Putting a Torah to rest in Colma

Last Sunday morning, some 70 people gathered at Eternal Home Cemetery at Colma to witness a little-known Jewish ritual: the burial of an invalid Torah scroll, one that can no longer be used because of age or damage.

Rabbi Joey Felsen of the Jewish Study Network carries the Torah toward its final resting place.

The July 14 service and burial were organized by the cemetery, Sinai Memorial Chapel Chevra Kadisha, San Francisco Congrega-tion Adath Israel and the Palo Alto–based Jewish Study Network.

According to Sam Salkin, executive director of Sinai, no one in attendance had ever witnessed such a ceremony.

A Torah scroll, like certain other sacred documents and ritual objects, may not be casually discarded when it is no longer usable; it must be kept in a genizah, or storage place, and later buried together with the rest of the genizah’s contents.

Rabbi Shaye Guttenberg of the Jewish Study Network lowers the Torah into the grave.Rabbi Shaye Guttenberg of the Jewish Study Network lowers the Torah into the grave.

The most famous genizah by far is the one discovered in Cairo in the late 19th century containing more than 200,000 documents and ritual objects dating to the 10th century. Many synagogues today have their own genizahs for the disposal of holy items.

But damaged documents and other sacred objects also may be buried directly. In May, more than 1,000 people gathered in Far Rockaway, N.Y., to bury a dozen Torah scrolls damaged by Superstorm Sandy.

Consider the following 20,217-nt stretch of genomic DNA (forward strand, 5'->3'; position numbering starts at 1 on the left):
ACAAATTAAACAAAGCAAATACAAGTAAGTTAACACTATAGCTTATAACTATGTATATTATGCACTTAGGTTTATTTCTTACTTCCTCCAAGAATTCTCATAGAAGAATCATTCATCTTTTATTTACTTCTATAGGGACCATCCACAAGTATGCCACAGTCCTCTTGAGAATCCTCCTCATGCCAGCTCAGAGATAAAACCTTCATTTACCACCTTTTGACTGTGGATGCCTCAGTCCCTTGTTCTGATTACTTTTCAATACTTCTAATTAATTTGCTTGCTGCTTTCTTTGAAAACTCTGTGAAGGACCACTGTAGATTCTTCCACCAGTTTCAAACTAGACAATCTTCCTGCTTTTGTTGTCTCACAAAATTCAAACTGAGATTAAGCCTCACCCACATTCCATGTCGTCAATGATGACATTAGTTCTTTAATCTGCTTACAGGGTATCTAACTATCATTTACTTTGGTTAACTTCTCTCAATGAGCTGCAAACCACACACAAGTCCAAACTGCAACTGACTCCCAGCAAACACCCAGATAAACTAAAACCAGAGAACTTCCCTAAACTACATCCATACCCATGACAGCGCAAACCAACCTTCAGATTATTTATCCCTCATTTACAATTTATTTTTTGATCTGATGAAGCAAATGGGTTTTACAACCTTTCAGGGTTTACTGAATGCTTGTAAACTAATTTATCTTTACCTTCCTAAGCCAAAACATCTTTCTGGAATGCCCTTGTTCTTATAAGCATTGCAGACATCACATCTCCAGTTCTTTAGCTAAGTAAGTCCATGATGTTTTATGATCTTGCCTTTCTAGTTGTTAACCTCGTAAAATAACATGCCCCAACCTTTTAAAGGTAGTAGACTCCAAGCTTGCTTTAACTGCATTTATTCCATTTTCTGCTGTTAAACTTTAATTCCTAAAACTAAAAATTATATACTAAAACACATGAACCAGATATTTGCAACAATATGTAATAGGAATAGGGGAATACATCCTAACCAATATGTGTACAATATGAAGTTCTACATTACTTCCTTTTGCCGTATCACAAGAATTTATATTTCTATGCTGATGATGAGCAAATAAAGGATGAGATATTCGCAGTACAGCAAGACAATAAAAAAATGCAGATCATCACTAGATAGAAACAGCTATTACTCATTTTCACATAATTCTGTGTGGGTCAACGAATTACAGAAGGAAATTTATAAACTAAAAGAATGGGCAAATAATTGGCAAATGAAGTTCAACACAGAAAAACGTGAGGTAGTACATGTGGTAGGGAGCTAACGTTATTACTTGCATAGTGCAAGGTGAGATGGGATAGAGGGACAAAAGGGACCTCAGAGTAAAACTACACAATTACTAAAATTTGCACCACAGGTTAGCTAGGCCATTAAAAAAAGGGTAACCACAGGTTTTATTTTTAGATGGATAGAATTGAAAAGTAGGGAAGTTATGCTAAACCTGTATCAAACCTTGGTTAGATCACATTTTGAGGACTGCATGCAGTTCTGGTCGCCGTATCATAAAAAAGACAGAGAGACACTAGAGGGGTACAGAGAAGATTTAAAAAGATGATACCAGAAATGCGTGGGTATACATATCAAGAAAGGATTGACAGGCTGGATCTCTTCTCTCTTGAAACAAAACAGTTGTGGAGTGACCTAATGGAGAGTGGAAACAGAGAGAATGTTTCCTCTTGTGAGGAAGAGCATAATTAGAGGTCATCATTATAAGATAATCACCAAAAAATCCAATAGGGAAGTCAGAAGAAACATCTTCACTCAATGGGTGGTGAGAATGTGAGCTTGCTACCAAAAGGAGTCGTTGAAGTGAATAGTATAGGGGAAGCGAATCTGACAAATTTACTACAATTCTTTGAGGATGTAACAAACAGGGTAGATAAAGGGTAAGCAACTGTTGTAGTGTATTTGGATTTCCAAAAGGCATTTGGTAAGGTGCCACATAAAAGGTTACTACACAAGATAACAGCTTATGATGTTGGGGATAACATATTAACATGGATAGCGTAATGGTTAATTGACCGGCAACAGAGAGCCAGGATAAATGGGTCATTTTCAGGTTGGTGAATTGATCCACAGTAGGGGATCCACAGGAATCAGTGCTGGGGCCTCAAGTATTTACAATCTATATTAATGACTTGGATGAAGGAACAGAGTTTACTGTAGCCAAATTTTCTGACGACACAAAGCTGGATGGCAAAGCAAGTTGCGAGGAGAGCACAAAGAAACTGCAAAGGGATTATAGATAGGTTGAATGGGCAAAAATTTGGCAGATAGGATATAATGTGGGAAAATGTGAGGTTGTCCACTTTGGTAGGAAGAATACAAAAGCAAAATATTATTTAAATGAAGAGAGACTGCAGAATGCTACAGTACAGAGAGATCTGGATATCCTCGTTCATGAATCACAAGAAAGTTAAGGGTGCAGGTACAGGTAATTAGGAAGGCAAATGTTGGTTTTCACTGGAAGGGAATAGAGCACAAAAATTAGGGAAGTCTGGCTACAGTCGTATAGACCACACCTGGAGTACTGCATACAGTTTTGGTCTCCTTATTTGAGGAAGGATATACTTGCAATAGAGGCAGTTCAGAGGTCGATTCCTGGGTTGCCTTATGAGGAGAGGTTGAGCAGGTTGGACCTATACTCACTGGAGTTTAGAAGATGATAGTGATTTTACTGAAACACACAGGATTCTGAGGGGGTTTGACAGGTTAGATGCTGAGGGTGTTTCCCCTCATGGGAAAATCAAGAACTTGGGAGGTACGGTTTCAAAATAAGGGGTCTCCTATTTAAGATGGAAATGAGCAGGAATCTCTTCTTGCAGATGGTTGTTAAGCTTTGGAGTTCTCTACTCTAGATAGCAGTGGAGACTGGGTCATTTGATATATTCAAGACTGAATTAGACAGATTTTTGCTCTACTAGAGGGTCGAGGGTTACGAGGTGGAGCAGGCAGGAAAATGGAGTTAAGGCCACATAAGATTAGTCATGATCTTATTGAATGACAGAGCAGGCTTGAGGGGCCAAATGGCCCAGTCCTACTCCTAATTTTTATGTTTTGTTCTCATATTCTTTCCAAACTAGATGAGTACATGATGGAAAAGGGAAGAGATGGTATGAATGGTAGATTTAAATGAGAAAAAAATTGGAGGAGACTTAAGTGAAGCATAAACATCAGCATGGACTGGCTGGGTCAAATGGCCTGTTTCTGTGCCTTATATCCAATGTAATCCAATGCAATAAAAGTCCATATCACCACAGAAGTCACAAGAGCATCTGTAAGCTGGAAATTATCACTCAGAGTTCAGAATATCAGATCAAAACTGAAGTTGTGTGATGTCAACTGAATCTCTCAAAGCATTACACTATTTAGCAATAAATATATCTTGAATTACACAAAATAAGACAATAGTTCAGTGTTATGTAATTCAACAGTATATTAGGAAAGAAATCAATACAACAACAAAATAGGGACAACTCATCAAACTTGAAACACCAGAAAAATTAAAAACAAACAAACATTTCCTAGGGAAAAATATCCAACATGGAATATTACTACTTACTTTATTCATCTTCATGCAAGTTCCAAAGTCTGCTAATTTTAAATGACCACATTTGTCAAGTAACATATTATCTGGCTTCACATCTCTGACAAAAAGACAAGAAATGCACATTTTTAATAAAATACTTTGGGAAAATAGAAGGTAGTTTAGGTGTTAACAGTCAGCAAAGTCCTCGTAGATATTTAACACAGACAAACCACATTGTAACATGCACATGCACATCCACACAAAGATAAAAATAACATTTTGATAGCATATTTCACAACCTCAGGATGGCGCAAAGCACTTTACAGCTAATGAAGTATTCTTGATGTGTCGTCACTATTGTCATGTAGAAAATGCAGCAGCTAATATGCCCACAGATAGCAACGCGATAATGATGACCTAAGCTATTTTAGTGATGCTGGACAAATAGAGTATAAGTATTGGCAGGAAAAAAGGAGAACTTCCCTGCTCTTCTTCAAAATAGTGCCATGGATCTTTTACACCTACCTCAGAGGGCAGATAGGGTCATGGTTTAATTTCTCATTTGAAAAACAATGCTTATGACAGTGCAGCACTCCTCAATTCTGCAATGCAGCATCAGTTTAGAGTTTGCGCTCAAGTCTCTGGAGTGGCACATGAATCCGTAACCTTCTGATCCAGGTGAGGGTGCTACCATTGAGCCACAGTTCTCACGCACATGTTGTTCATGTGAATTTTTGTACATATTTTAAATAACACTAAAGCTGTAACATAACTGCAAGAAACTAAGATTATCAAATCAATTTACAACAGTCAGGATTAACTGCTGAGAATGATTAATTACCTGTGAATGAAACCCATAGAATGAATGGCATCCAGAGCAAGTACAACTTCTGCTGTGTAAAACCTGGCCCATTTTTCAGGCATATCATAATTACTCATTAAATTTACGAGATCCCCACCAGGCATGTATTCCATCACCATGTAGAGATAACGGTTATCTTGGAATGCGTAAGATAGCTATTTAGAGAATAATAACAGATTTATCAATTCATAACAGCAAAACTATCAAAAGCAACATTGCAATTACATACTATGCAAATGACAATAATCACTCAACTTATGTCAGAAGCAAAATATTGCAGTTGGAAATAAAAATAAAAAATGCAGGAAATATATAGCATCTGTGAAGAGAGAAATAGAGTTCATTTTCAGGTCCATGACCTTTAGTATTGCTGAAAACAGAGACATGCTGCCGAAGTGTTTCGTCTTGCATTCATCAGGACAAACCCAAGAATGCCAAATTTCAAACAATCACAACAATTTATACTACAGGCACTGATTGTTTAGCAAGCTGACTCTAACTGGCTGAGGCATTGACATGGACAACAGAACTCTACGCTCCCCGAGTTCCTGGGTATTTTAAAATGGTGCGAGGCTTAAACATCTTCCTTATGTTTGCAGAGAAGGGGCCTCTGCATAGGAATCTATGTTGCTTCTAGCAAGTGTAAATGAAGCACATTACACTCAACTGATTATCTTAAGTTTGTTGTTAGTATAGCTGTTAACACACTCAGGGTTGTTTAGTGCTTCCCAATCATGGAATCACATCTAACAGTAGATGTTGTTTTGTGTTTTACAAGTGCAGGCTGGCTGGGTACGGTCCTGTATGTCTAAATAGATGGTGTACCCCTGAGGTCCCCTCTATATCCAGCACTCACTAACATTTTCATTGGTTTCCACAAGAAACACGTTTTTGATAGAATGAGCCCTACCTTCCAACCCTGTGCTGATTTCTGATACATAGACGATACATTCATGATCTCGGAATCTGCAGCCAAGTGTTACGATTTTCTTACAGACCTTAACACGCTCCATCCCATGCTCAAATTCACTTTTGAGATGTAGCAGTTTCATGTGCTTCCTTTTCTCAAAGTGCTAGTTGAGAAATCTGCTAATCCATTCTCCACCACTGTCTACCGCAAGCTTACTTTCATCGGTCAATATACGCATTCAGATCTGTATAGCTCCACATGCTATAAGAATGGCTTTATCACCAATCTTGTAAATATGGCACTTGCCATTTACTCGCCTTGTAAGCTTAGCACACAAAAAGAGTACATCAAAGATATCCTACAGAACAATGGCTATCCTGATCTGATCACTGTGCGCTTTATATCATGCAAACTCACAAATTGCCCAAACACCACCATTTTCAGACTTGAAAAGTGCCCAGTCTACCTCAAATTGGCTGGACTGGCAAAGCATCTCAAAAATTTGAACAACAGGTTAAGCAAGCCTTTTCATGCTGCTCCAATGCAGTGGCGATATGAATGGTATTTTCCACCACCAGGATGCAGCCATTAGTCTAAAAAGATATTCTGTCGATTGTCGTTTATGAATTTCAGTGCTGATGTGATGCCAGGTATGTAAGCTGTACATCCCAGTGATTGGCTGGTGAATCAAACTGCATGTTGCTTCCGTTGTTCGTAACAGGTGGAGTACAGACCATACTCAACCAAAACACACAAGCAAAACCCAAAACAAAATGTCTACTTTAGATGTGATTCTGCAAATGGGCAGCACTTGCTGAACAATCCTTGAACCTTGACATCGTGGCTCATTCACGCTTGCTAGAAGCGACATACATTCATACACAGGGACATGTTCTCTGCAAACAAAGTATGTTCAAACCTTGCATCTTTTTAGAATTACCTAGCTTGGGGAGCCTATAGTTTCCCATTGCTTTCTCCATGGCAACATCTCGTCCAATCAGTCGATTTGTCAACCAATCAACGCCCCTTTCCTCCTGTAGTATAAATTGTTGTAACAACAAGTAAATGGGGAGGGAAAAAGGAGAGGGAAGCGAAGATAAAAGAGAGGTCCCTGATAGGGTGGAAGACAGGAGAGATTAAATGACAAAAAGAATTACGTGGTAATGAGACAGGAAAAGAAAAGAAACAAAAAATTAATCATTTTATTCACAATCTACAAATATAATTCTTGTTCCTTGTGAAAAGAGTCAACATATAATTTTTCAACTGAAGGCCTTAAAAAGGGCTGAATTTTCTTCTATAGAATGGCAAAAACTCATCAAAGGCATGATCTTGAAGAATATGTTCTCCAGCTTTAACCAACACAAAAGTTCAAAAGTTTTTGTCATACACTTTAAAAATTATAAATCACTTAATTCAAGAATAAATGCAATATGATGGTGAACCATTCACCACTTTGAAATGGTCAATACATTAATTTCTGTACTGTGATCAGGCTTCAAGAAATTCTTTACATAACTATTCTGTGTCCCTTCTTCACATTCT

Sam Salkin places dirt on the Torah, part of filling in the grave.

The Torah scroll buried last weekend was used in the 1930s and ’40s in San Francisco Talmud Torah, a community-wide Jewish school system that disbanded in 1949. More recently, it was housed at Adath Israel, where it probably was taken out only on Simchat Torah, said the shul’s former spiritual leader, Rabbi Jacob Traub.

At the July 14 ceremony, Traub said the scroll was being buried because the ink had fallen off some of the letters, rendering it not kosher. “Ironically, it’s more cost-effective to buy a new Torah than to fix it,” he told j. afterward. “We live in a disposable society.”

Participants then carried the Torah from the chapel to its final resting place. The covered scroll was placed carefully in the grave and, as in all Jewish burials, mourners filled in the grave with dirt. A tree was planted and a memorial stone placed at the site. — sue fishkoff